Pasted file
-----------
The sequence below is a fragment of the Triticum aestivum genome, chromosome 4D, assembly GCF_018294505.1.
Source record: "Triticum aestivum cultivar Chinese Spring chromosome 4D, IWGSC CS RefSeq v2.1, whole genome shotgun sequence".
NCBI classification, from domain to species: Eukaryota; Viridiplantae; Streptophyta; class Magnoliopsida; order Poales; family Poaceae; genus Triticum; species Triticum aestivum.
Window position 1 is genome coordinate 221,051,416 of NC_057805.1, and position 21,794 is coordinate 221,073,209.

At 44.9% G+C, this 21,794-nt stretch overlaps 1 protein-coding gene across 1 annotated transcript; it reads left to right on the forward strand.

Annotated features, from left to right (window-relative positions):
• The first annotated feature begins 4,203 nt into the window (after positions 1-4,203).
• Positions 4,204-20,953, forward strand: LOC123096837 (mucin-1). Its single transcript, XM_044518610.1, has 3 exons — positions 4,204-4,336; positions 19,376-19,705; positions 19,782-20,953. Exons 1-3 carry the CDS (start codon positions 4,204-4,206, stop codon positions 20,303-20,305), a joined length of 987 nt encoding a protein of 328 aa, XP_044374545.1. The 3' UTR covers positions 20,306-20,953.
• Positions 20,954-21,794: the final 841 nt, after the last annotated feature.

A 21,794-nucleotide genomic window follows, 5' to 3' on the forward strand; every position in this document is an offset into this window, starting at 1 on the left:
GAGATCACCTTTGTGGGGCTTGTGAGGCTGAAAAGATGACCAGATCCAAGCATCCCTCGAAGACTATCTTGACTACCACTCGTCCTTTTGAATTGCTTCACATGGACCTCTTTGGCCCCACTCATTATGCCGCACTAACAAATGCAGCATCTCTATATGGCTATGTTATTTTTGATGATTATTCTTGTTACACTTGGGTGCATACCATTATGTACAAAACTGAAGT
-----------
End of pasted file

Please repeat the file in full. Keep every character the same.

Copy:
The sequence below is a fragment of the Triticum aestivum genome, chromosome 4D, assembly GCF_018294505.1.
Source record: "Triticum aestivum cultivar Chinese Spring chromosome 4D, IWGSC CS RefSeq v2.1, whole genome shotgun sequence".
NCBI classification, from domain to species: Eukaryota; Viridiplantae; Streptophyta; class Magnoliopsida; order Poales; family Poaceae; genus Triticum; species Triticum aestivum.
Window position 1 is genome coordinate 221,051,416 of NC_057805.1, and position 21,794 is coordinate 221,073,209.

At 44.9% G+C, this 21,794-nt stretch overlaps 1 protein-coding gene across 1 annotated transcript; it reads left to right on the forward strand.

Annotated features, from left to right (window-relative positions):
• The first annotated feature begins 4,203 nt into the window (after positions 1-4,203).
• Positions 4,204-20,953, forward strand: LOC123096837 (mucin-1). Its single transcript, XM_044518610.1, has 3 exons — positions 4,204-4,336; positions 19,376-19,705; positions 19,782-20,953. Exons 1-3 carry the CDS (start codon positions 4,204-4,206, stop codon positions 20,303-20,305), a joined length of 987 nt encoding a protein of 328 aa, XP_044374545.1. The 3' UTR covers positions 20,306-20,953.
• Positions 20,954-21,794: the final 841 nt, after the last annotated feature.

A 21,794-nucleotide genomic window follows, 5' to 3' on the forward strand; every position in this document is an offset into this window, starting at 1 on the left:
GAGATCACCTTTGTGGGGCTTGTGAGGCTGAAAAGATGACCAGATCCAAGCATCCCTCGAAGACTATCTTGACTACCACTCGTCCTTTTGAATTGCTTCACATGGACCTCTTTGGCCCCACTCATTATGCCGCACTAACAAATGCAGCATCTCTATATGGCTATGTTATTTTTGATGATTATTCTTGTTACACTTGGGTGCATACCATTATGTACAAAACTGAAGT